As Northern’s technology initiative, where every student receives a computer, reaches its 10 year, the university introduces another technological step forward.
On Thursday, Aug. 20, President Les Wong unveiled a new WiMAX system that will allow the Northern network to be accessible across Marquette.
“I am very proud to be the president of NMU,” Wong said. “It’s a good day to be a Wildcat.”
Students and staff who received new ThinkPad computers this fall have installed WiMAX cards in them which allow them access to this network. The network covers 90 percent of Marquette, an enormous increase in coverage from the previous 10 percent of the WiFi network. This is the largest working WiMAX network in the country.
The unveiling of the network was held in the Superior Dome where computers were being distributed to new and third-year students. Representatives from major communication and technology companies that Northern has been working with like Intel, Motorola and Lenovo, were in attendance and spoke about their work with Northern. Representative Bart Stupak also recorded a brief message to be played that described his pride in Northern’s new opportunity to “provide quality education.”
The unveiling began with four Northern students who took the new computers to different places across town, including the Starbucks on US 41 and driving around town with a webcam using the WiMAX network. Wong spoke to these students about how they felt this change would benefit them and their studies.
Matt Knox, a junior computer science major, was one of the students who participated. He sat in a Northern van in the mall parking
lot on US 41 and spoke to Wong using the WiMAX network.
“The new WiMAX network means a lot to NMU as a university. NMU is the first university to have a campus wide WiMax network, showing our technological
leadership,” Knox said in a later interview.
All of the students agreed that the network will create an efficient use of their time and save gas money as they will not have to drive to an NMU WiFi hotspot.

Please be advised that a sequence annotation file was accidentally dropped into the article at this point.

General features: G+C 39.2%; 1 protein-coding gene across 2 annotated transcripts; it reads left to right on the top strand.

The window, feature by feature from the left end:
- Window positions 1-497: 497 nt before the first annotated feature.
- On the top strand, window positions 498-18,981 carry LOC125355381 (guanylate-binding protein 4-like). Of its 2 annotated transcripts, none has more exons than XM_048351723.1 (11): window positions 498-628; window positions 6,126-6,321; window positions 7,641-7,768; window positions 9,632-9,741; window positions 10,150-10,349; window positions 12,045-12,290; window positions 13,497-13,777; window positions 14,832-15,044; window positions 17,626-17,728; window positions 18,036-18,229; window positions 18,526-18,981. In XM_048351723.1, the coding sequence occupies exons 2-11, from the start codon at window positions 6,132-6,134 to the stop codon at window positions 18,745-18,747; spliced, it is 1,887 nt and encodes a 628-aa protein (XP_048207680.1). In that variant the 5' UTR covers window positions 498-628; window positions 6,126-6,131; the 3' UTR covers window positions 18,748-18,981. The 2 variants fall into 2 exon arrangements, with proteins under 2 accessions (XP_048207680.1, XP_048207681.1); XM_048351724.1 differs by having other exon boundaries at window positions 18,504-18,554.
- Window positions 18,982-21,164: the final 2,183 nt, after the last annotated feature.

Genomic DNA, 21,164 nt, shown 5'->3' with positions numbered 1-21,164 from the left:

“This level of access will propel NMU students to the head of the class so that they can compete in the work force,” Wong said.
According to Wong, with the WiFi network, antennas had to be put all over campus, wherever the university could put one. With the WiMAX network, three communication towers were already in place which were simply revamped in order to provide the WiMAX network.
“The reach is measured in miles as opposed to feet,” Wong said.
A representative from Lenovo, Kara Whitfield, spoke favorably about Northern’s work to make the WiMAX network possible for its students and staff. She also mentioned that Northern received the “Think Tank Campus Innovation Award” from Lenovo in June as a result of what has been 10 years of work with Northern. According to Whitfield, Lenovo did a lot of work to ensure that the WiMAX network would be successful in Marquette which has such diverse geographic features. Representatives from Lenovo worked to find the strengths and limits of the network by taking snow mobiles into the woods during the winter and going out 8 miles on Lake Superior with the coast guard, where WiMAX was still successful.
“Only Northern Michigan University can claim this,” she said, speaking of Northern’s success with the WiMAX network.
Students who received new Mac computers are not able to access the new WiMAX network at this time. These cards will be made available to them in four to eight weeks and students will be notified by e-mail when that is available.
Students who did not receive a computer this fall can pre-order a WiMAX card from the bookstore for $125. Or they can be checked out from the library for a period of time.
According to Gavin Leach, vice president of administration and finance, on campus students should use the WiFi network which is ultimately a faster network. The network experts are working to make it possible for the computer to switch to the appropriate
network depending on the person’s location.
Leach said that after 10 years of providing laptops, he is proud that Northern is able to offer internet to students on or off campus.
“The goal that we had with the laptops was to provide equal access to equal technology, (and as) President Wong says, ‘Bridge the technological divide,'” Leach said.
Editors Note – Assistant News Editor Cameron Witbeck contributed to the reporting of this article.